I am not a huge fan of schools or education centers because they tend to spend too much time teaching students things the students don’t need to know, rather than the skill they need to survive and thrive after high school (the real world). However an article by Elise Cleary, published online by Grand Traverse Insider made me smile. I am happy to hear of a program that teaches disabled high school students the skills they need to succeed after high school.
Excerpt of Article by Elise Cleary | Grand Traverse Insider
The Disability Network Northern Michigan serves nearly 1,600 people within the community each year through many different programs. One of those programs is the Learning Independence From Experience Program – or LIFE – which is geared toward teaching life skills to high school students with disabilities.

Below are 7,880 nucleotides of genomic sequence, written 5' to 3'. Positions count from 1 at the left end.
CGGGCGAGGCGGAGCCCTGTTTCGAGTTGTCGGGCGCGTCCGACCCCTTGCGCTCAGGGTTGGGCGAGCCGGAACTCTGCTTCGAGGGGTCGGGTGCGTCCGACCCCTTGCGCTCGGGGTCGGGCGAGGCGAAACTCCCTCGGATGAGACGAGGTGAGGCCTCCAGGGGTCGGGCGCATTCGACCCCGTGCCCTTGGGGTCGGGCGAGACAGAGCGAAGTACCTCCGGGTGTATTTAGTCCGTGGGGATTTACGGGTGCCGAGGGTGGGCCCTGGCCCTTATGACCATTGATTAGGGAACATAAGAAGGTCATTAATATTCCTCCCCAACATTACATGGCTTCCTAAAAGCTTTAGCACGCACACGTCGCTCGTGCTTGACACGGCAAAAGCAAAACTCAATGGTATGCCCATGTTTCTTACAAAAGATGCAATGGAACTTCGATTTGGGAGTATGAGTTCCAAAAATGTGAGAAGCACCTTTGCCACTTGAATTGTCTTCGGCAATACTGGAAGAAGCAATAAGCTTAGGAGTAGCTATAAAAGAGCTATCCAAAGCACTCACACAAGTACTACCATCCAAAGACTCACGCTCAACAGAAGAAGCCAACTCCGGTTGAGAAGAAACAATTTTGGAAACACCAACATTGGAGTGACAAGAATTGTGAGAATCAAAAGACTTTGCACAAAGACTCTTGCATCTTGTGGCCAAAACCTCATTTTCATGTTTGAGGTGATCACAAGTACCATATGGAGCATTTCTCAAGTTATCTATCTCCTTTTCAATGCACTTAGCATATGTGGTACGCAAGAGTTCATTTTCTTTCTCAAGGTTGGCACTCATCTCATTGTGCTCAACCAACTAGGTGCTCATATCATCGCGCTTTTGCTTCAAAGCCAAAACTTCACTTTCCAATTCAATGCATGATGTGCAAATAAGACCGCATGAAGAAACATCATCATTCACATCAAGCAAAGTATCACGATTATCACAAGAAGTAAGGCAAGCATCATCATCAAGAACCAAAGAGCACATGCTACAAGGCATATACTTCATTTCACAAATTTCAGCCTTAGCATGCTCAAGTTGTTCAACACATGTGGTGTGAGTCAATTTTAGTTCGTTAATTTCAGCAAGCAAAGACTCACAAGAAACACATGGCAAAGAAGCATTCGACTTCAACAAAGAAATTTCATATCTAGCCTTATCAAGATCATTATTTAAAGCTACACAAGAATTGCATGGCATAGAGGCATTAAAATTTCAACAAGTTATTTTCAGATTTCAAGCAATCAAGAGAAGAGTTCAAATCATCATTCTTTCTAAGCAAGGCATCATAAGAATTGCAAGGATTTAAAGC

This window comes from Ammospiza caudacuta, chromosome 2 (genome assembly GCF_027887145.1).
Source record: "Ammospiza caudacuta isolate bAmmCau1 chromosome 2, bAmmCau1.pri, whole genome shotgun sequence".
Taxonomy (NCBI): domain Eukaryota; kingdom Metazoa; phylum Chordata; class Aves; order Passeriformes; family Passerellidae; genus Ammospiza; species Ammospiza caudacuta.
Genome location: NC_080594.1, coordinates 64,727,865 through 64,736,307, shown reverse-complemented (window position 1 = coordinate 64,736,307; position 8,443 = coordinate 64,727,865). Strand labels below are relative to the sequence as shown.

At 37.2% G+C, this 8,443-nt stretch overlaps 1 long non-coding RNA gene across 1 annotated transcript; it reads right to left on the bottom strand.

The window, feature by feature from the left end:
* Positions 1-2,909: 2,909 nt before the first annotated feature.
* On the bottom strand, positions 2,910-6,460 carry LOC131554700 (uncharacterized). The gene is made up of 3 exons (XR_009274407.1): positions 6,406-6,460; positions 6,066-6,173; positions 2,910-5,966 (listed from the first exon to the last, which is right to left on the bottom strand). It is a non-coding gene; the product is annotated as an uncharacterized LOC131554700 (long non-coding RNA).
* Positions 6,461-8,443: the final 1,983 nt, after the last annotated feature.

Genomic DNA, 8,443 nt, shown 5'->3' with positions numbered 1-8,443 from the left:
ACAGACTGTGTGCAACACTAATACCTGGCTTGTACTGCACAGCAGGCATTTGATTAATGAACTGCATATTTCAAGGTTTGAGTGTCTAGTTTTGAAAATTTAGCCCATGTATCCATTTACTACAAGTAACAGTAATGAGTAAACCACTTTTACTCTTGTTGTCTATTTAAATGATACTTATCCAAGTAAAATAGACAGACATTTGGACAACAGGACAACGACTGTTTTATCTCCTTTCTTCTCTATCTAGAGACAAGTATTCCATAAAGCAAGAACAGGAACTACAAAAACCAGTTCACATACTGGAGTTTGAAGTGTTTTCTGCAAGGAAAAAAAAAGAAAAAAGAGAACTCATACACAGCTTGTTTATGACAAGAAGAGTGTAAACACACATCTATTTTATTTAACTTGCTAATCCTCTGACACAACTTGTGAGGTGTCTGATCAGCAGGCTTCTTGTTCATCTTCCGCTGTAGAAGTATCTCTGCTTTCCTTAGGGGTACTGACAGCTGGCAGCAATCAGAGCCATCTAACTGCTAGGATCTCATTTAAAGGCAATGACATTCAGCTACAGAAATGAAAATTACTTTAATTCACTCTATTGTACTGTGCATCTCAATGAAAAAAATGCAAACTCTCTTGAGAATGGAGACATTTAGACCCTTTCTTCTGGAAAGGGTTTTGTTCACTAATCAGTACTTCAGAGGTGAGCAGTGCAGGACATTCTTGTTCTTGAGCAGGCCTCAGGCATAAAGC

Participating students may have a visual impairment, hearing impairment, cognitive impairment or another type of disability. Students have an Individualized Education Plan (IEP) within TBAISD. The program is tailored to each student, but often includes realistic goal setting, self-advocacy, knowing their strengths, job skill prep and knowing how to connect with needed resources.
Through the program, organizers said students gain valuable skills to plan for life after high school.
Thanks to the Disability Network Northern Michigan, all the people who designed the program, all the people who recognized the need to implement the program, all the people who decided to accept the program; Elise Cleary for writing the article; Grand Traverse Insider for committing its resources to publishing the article; Google for helping me find the article; and all the people who, directly or indirectly, made it possible for me to include the picture and text I used in this post.